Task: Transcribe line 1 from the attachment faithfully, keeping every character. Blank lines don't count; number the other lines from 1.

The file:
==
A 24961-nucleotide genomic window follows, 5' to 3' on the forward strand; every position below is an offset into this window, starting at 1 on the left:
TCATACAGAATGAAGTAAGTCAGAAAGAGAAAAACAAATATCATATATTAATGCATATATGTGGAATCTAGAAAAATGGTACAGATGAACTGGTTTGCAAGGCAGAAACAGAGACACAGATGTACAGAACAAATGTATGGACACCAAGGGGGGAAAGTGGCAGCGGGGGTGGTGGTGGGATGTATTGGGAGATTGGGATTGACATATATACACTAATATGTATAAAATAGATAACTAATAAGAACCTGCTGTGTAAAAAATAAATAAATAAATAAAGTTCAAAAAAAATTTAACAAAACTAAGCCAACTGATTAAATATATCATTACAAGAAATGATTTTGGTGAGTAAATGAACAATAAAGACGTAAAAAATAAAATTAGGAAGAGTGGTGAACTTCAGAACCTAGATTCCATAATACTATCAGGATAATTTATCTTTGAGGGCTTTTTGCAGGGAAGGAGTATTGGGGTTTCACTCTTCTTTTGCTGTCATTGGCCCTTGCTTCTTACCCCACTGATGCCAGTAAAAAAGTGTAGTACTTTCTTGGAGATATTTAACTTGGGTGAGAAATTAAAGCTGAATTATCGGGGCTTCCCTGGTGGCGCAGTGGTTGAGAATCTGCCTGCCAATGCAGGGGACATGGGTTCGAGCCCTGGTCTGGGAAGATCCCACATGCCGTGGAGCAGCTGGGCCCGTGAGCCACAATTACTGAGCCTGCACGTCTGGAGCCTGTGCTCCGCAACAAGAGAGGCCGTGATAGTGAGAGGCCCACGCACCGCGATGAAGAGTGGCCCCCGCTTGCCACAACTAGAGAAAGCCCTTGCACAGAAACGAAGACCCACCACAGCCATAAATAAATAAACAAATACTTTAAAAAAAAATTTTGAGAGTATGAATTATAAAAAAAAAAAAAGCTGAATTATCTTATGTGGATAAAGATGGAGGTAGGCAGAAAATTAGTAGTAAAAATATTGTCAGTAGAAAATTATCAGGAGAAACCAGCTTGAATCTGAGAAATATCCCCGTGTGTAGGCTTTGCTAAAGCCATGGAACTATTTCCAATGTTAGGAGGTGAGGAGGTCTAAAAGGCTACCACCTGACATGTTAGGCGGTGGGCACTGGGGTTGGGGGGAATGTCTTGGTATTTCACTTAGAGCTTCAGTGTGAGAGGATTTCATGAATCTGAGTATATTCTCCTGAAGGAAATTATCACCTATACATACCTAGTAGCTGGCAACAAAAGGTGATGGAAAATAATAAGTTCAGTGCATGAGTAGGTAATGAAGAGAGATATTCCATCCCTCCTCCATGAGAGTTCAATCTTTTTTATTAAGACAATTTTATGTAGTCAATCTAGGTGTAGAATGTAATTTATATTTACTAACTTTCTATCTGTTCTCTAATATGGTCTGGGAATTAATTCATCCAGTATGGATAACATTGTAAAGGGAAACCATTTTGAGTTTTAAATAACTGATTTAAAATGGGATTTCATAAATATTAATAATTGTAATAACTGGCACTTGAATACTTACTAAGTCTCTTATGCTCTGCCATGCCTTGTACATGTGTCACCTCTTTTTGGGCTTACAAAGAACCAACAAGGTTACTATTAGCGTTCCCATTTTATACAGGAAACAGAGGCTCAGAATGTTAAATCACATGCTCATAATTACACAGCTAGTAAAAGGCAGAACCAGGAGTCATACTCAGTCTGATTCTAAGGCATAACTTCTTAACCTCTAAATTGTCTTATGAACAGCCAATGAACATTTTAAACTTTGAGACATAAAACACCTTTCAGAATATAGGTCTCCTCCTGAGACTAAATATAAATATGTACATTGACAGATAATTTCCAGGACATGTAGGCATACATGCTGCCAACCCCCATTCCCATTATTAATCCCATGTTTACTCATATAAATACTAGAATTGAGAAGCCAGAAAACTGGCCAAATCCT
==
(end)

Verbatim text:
A 24961-nucleotide genomic window follows, 5' to 3' on the forward strand; every position below is an offset into this window, starting at 1 on the left: